Apple founder Steve Jobs lived with mental health issues. So did cosmetics mogul, Estee Lauder. Media tycoon, Ted Turner, has also written about living with mental illness. These and many other executives struggle with mental illness, which is gradually changing minds and practices within the business community.
But the gradual pace of change of mental health coverage in employee health plans impedes business. According to the National Institute of Mental Health, the annual cost of untreated mental illness is more than $300 billion for US business. Some of this is in lost productivity, but much of it is out of pocket dollars paid in disability benefits and health care expenditures related to substance abuse, depression, anxiety and other chronic mental health issues.
It is no wonder that mental illness costs so much: one in four Americans live with a mental health issue each year. That is nearly 58 million people nationwide.
An increasingly relevant topic among employers – with the Affordable Care Act providing the nudge — is adapting health plans to reflect greater balance between services for mental and physical health.
Definitive links between physical and mental health
Fifteen chronic health conditions (coronary heart disease, obesity, cancer, congestive heart failure and others) account for 80 percent of medical expenses. Interestingly, eight high-risk behaviors (poor diet, lack of exercise, smoking, inadequate stress management and others) are largely responsible for these conditions. Treatment for anxiety disorders, clinical depression and substance abuse are costly as well. Studies show that untreated behavioral health conditions represent the third most costly medical condition in the nation, totaling $75 billion per year.
Coverage for the range of mental health conditions is essential in modern health plans. Such coverage reduces overall health care costs and can improve productivity. The more complete the mental health offering in your health plan (coupled with an equally robust effort to promote it among employees), the better your business will be at detecting issues early. This will enable employee to access appropriate support and also reduce more costly long-term health issues that can drain profit out of your businesses.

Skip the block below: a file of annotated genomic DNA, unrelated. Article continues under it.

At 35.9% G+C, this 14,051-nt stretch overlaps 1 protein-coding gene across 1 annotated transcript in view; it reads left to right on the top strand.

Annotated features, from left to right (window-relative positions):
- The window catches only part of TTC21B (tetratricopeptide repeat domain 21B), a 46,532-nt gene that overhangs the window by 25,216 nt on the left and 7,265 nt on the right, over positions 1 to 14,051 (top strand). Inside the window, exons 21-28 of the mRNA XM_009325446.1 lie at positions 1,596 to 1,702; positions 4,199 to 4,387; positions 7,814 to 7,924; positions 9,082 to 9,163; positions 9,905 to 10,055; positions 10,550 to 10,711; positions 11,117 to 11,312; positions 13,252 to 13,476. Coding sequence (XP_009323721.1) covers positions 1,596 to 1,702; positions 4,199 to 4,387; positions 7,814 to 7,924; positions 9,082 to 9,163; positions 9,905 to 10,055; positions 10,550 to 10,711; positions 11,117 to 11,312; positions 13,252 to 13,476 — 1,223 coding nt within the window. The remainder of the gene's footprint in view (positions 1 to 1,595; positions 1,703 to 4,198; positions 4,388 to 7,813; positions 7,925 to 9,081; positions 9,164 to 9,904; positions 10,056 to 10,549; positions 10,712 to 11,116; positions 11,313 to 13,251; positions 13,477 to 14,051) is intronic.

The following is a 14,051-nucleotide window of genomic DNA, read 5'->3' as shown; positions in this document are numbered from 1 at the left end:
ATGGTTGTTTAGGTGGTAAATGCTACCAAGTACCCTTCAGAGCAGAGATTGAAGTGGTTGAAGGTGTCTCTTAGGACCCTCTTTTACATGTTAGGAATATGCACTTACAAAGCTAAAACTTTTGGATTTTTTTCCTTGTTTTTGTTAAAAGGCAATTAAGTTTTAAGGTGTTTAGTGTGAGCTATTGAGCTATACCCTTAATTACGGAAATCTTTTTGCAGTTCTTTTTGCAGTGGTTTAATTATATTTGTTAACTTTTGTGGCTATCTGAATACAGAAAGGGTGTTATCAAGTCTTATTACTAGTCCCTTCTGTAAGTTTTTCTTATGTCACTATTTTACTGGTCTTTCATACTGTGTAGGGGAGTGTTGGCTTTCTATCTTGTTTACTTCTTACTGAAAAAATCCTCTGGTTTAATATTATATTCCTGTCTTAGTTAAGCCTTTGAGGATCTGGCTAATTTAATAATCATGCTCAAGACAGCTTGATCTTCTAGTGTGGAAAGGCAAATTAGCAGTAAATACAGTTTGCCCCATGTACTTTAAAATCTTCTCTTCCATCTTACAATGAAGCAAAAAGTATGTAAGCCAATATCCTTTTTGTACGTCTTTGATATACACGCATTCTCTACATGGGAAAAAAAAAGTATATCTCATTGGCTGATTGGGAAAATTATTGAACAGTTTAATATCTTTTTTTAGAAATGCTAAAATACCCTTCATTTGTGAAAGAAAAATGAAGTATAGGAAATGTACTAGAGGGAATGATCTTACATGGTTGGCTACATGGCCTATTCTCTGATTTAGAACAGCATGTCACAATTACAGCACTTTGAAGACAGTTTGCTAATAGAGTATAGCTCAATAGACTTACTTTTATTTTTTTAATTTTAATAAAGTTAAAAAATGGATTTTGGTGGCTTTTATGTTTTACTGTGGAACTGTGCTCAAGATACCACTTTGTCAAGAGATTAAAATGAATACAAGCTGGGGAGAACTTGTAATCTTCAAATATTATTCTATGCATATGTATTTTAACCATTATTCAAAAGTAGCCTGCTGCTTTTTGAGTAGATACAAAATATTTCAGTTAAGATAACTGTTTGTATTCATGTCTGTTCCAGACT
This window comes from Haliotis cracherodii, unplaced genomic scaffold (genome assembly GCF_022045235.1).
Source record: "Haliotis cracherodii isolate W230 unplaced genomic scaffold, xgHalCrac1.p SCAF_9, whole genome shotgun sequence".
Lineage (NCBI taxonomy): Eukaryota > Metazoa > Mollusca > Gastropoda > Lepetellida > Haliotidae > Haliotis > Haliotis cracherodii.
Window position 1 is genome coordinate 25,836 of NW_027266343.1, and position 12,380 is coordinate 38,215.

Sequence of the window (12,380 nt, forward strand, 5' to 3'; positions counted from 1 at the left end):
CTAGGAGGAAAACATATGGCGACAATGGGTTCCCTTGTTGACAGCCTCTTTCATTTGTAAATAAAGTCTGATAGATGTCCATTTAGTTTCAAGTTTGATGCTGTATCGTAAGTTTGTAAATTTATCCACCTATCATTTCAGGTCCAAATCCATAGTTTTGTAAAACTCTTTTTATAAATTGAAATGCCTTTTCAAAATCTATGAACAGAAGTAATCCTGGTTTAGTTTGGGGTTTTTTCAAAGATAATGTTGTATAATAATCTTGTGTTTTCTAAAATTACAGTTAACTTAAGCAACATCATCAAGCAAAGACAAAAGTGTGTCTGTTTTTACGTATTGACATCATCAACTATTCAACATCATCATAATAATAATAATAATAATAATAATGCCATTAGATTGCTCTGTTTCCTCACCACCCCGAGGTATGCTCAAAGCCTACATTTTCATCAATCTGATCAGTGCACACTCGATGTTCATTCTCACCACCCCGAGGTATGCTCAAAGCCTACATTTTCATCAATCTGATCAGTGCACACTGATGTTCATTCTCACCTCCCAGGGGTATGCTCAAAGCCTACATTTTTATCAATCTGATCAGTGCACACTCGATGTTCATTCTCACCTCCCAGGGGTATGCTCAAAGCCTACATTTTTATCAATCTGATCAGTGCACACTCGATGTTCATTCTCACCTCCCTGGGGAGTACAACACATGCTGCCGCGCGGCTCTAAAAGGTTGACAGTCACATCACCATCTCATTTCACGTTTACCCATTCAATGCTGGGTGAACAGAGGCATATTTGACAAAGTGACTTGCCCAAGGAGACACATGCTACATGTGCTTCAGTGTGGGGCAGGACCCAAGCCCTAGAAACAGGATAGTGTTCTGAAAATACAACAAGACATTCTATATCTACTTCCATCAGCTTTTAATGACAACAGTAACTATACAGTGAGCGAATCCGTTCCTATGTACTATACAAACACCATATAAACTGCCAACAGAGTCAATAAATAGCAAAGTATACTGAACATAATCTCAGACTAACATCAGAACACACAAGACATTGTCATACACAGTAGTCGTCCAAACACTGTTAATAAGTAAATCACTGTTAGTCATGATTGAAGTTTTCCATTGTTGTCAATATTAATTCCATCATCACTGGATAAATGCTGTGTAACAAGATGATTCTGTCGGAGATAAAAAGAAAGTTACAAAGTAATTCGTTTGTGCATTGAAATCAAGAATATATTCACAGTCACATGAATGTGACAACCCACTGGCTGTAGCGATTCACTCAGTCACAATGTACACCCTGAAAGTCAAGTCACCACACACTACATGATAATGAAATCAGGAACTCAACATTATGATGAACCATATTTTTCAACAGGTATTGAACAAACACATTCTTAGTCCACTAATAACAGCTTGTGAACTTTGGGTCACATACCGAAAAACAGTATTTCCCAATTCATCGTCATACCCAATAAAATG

What types of mental health coverage is important and why?
The mental health struggles that employees encounter are no different than the general population. Issues range from anxiety, stress, substance abuse and depression to bipolar disorder and schizophrenia. According to the World Health Organization (WHO), depressive disorder is the leading cause of disability among people 14-44. WHO also reports that by the year 2020, depression alone will be the number two cause of disability worldwide. Mental and behavioral health issues now account for more disability than any other group of illnesses, including cancer, diabetes and heart disease.
In years past, mental health coverage in employee health plans typically consisted of limited EAP options and strict limitations on office visits. However, since the passage of the Affordable Care act in 2014,wise employers are taking the opportunity to build truly holistic health plans.
Inadequate Mental Health Coverage Costs Businesses of All Sizes
Many of the most costly health issues for employers are rooted in employee behavioral health struggles. Companies of all sizes and across all industries would benefit from expanded mental health coverage. Regardless of the size of your business, the cost of untreated behavioral health issues impact the things that all businesses have in common: productivity, physical wellness and emotional health of their employees. Contrary to the argument that mental health coverage costs too much, a 2009 report by Global HR News found that adopting robust mental health benefits in health plans adds less than 3 percent the total cost of the plan.
Not surprisingly, there is strong evidence that businesses that do invest in adequate and integrated care, which includes behavioral health, realize significant savings. According to a 2004 report by Mental HealthWorks, global technology giant IBM saved half a million dollars in outpatient costs by integrating care services to include behavioral health, medical, pharmacy, disability, disease management and EAPs. They reduced employee time off from work and minimized costs through less administrative work and duplication.
Mental illness in the workplace is not new. Both business leaders and rank and file employees live with mental conditions daily, just as they live with medical conditions. A cultural environment that is now more open to mental illness and access to treatment services affords business leaders the opportunity to place greater emphasis on the mental health of their employees now more than ever before.
Commitment to robust mental health benefits in your health plan not only will enhance the overall health and productivity of your employees; it will also have a direct impact on your bottom line.[bs_well size=”md”]David R. Stone, Ph.D., is Chief Executive Officer of Sound Mental Health, one of King County’s most comprehensive behavioral health providers. The nonprofit, celebrating its 50th year in 2016, serves more than 19,000 men, women, children and elders through 80 diverse programs. To learn more, visit www.smh.org.[/bs_well]